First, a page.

The Effects of Osteoarthritis on Cartilage and Joints

Published by Steve Hedberg on March 18, 2012 Under arthritis

Osteoarthritis is a term used to describe a type of arthritis, which typically involves degeneration of joints, as well as the growth of painful bone spurs.

While degenerative joint disease or arthritis has been the go-to term to describe this medical condition for many years, some researchers feel that osteoarthrosis provides a more accurate description of the disease. This is because the term arthritis by definition alludes to a disease that causes inflammation. However, in osteoarthritis, inflammation is not usually the most prominent symptom.

Instead, typically inflammation in osteoarthritis occurs as a complication of the disease itself, with bone spurs being the more direct symptom of osteoarthritis. In osteoarthritis, the area around a joint, which is normally protected by cartilage and tissue, degrades, allowing the bones to rub directly against one-another. Over time, small fractures, often called microfissures or microfractures, develop on both bones in the joint, which results in new bone growing. The new bone is the result of the body attempting to heal the microfractures, causing increased bone density in the joint and the formation of bone spurs.

In the past, researchers have believed that indications of osteoarthritis can be found as far back as the jurasic period, which dates the disease at over a hundred and fifty million years old. However, this belief is not completely accurate, as the evidence suggests a similar disease of the spine, while osteoarthritis is defined as a disease around joints that move.

Over time, typically in quite severe instances of osteoarthritis, cartilage will completely disappear, leaving the bone areas rubbing directly upon one-another. In instances where the cartilage is functionality gone, eburnation will usually occur, which involves the affected bone becoming grooved or polished. However, like the distinction between osteoarthritis vs osteoarthrosis, where the implication of the term is that inflammation is a main symptom, which is not typically the case, eburnation is not a direct symptom of arthritis. Eburnation can be caused by other diseases and is the result of near-complete cartilage loss in a joint.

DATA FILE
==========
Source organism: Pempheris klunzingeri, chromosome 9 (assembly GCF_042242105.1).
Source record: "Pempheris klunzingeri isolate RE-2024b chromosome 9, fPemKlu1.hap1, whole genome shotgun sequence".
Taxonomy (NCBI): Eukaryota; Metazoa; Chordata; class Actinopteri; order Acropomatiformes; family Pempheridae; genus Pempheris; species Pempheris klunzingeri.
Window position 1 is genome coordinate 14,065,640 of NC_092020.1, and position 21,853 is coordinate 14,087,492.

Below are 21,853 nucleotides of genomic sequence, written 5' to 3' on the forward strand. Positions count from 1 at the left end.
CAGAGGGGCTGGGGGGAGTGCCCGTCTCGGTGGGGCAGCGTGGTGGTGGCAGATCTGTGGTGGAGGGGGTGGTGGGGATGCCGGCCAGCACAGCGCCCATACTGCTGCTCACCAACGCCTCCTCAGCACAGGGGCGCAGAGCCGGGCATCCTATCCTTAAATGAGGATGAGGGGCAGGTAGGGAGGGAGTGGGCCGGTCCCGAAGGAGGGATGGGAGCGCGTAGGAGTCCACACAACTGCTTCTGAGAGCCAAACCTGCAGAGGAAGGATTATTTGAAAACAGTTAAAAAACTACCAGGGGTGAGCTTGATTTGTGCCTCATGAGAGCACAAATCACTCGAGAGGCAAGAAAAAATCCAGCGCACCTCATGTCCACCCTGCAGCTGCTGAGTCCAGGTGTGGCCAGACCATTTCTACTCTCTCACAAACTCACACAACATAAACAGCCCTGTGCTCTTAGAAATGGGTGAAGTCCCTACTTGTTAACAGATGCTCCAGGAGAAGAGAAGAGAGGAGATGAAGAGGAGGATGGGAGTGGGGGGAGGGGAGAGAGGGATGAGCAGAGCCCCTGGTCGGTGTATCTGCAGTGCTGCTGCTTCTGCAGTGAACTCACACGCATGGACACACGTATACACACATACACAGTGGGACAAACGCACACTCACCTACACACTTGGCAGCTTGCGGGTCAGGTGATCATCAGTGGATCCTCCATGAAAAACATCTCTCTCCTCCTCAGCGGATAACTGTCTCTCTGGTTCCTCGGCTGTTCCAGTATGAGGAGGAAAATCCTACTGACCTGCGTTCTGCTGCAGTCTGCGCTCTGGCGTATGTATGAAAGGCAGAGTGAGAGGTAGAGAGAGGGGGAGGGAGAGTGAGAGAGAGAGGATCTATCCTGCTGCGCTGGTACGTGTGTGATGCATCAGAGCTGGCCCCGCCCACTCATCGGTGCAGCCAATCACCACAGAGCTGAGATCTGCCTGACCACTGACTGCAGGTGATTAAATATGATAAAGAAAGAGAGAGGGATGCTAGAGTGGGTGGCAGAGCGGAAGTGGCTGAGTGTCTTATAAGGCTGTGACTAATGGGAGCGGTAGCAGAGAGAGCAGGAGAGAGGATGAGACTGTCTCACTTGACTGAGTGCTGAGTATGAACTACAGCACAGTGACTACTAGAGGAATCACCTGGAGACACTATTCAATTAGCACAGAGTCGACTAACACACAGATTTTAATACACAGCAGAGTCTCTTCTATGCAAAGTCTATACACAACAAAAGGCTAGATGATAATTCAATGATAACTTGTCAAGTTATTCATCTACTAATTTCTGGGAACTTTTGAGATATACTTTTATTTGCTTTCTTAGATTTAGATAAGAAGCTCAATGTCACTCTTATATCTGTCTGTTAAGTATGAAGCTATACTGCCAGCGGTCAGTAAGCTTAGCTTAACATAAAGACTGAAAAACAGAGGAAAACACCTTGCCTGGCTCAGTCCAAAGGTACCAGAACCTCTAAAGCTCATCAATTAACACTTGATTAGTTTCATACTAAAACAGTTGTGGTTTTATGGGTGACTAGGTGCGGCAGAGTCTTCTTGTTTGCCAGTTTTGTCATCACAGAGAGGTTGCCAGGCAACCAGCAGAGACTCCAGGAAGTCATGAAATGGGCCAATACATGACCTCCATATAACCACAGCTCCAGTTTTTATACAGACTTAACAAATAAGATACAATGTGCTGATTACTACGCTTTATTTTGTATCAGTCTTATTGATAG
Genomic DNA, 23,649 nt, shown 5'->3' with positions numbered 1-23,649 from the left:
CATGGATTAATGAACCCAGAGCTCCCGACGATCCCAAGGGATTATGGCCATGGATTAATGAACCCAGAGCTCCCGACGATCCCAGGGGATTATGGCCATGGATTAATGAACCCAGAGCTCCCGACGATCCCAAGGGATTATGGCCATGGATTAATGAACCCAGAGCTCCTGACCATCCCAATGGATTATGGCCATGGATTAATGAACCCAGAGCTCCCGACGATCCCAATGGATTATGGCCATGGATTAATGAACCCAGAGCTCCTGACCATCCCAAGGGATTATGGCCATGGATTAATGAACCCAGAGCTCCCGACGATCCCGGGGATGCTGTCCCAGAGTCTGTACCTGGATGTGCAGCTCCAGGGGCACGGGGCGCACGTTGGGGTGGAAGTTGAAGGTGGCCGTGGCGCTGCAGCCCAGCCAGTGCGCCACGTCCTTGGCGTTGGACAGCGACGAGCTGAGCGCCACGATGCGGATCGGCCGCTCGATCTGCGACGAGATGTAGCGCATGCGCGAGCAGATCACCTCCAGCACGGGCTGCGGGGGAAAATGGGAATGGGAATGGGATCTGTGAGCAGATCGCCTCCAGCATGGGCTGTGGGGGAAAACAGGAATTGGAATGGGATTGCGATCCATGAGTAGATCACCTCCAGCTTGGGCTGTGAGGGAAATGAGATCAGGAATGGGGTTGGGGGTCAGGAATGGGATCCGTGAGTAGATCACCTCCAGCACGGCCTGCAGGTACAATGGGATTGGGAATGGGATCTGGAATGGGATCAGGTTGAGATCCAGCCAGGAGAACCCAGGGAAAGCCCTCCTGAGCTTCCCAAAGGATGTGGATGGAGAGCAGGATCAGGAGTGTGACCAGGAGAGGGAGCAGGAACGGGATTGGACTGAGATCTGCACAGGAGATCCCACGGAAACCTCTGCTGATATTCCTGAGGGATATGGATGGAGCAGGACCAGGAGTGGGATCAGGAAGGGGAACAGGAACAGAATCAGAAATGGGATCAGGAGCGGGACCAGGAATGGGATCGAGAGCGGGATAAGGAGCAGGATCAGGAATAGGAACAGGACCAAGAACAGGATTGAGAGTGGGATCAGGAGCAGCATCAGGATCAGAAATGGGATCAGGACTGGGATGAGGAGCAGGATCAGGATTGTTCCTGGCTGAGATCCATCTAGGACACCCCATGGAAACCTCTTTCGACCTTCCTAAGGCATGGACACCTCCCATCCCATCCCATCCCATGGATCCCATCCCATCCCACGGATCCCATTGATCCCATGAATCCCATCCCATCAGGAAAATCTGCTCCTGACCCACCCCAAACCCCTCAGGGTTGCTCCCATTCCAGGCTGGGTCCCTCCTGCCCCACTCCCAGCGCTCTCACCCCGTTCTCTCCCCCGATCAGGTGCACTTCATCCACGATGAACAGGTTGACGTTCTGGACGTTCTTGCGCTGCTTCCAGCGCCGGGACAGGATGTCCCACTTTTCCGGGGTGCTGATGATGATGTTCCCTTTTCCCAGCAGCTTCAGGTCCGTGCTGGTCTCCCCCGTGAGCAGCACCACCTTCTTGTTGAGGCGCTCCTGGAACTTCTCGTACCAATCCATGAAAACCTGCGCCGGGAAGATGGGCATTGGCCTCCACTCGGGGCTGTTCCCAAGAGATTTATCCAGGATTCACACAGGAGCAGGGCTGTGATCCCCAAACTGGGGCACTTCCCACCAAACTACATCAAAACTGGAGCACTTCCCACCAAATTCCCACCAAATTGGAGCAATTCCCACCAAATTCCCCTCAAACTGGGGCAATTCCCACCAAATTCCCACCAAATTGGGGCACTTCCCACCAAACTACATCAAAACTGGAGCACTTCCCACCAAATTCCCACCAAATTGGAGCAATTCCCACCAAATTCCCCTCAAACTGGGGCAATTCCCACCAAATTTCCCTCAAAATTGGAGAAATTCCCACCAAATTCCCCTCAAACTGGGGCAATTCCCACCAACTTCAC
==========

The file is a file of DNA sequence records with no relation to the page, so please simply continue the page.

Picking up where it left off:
Cartilage and the Role of Joint Type in Osteoarthritis

In the body, the main function of cartilage is to provide lubrication and free movement between joints. However, moving the joints also results in movement of the fluids around the joint, allowing the area to receive important nutrition to the joint. In the joint, mucopolysaccharide ground substance helps maintain a healthy joint, however in a joint that has been damaged, such as by injury or diseases, the ground substance does not move as freely, resulting in quicker cartilage decay.

Another factor that can result in damage to the joint is bone elasticity, as even though bones look and feel quite solid, they actually act as shock-absorbers. As humans move, cartilage provides a way for two separate bones to move together, transferring much of the actual force to the bone. However, as bone density increases, more of the force is transferred to cartilage, contributing to faster degradation of the cartilage. Increased bone density often occurs after a severe bone injury or tramua, as well as less obvious bone injuries , including microfissuring.

Obesity is also often considered to be a factor of degenerative joint disease, however, much of this has to do with the joint itself. For instance, arthritis in the ankle is quite uncommon, especially when there has been no serious injury to the ankle or foot. However, arthritis of the knee is far more common, despite both areas being weight bearing. The major difference between these areas is the type of joint, with the ankle being far less complex, as well as much more compact.

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